These High School Girls Used Self-Taught Coding Skills To Create A Solar-Powered Shelter For The Homeless
In recent news of girls being awesome while changing the world, 12 high school girls have created a solar powered tent for the homeless. The group is made up of juniors and seniors at San Fernando High School in California. Over a year ago the team was chosen as one of 15 United States based, young inventors to receive a $10,000 grant from the Massachusetts Institute of Technology. The mission was to solve a real-world problem through engineering.
Fast forward a year and the girls have spent all their free time, including winter and spring breaks, working on the project. When choosing which problem to tackle, the girls looked at their surroundings. Living in a low-income community they have had an up close look at the issues the homeless face. Enter their solar-powered tent. Created with little to no prior engineering experience, the girls used how-to videos and books to learn coding and create their prototype. Going above and beyond, this isn't any ordinary tent — not only is it made of insulated fabric and solar panels, the tent also includes a safety locking system and a UV system designed to sanitize the tent.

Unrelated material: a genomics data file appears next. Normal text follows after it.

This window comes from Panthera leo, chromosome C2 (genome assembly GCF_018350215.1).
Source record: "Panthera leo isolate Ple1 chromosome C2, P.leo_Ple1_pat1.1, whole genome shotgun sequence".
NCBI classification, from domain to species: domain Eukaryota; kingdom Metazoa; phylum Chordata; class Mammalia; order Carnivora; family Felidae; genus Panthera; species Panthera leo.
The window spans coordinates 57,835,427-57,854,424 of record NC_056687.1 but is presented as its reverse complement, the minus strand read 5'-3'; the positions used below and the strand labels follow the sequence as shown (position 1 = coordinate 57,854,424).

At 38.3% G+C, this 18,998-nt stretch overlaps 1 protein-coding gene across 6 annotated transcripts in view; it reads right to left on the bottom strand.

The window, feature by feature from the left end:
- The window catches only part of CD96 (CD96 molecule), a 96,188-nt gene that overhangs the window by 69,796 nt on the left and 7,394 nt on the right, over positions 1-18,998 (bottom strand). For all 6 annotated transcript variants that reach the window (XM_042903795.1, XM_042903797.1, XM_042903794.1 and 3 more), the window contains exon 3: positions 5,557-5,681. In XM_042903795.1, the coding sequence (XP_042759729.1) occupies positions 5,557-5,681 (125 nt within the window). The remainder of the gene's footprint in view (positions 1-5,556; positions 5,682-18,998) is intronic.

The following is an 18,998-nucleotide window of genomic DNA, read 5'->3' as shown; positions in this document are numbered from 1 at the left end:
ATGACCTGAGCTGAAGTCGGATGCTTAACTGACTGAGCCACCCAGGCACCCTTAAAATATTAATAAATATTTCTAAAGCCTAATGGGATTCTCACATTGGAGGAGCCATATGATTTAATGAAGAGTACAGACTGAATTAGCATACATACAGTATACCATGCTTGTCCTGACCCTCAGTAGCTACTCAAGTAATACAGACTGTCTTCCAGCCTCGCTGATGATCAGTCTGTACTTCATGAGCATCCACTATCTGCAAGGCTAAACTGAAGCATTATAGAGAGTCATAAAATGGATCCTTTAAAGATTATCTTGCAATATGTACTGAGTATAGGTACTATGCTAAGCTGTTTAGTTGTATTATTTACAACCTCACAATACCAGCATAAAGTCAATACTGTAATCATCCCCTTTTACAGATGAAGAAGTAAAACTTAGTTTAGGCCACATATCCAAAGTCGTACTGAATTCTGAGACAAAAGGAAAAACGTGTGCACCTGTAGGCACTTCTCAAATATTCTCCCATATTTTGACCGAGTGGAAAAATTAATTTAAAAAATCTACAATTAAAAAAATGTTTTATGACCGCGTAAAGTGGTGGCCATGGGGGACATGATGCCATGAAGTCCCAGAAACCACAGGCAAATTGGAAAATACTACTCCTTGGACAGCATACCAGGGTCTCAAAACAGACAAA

“How many people are actually trying to help them or make them feel better? Letting them know that people still care about them, and they are still human,” said senior Daniela Orozco when asked about the teams focus on the homeless.
The group had been invited to present their creation at MIT this June. However, coming from California, the girls were worried they would not be able to afford to make the trip to Massachusetts. They set up a GoFundMe page with a $15,000 goal to cover travel expenses. As of today they have surpassed that with over $18,000 raised.
Since starting this project each girl has expressed interest in entering the STEM field, a very male-dominated sector. “Many of them didn’t think about engineering before. They thought maybe they’re not made out to be an engineer. But working together, now they realize their skill ― whether a writing skill or a drawing skill or a speaking skill ― they’re all needed in this field. Everyone has found their importance in this picture,” Violet Mardirosian, a math teacher and magnet coordinator who has worked with the team since the start, told the HuffPost. Fittingly, the team applied for the grant in conjunction with DIY Girls, a nonprofit whose goal is to provide STEM experience to girls.
Well good news: the girls were in fact able to go to MIT and present. On June 18, Evelyn, who worked with the DIY Girls team, posted an update on their GoFundMe page: "Attending EurekaFest has been such an incredible experience. The ingenuity that is possible when students are given the time and resources to explore their passions is remarkable."
A happy ending for this project and, I'm sure, just the beginning of what these inspiring girls will accomplish. Proving that when you put your mind to something, and add in a little girl power, anything is possible.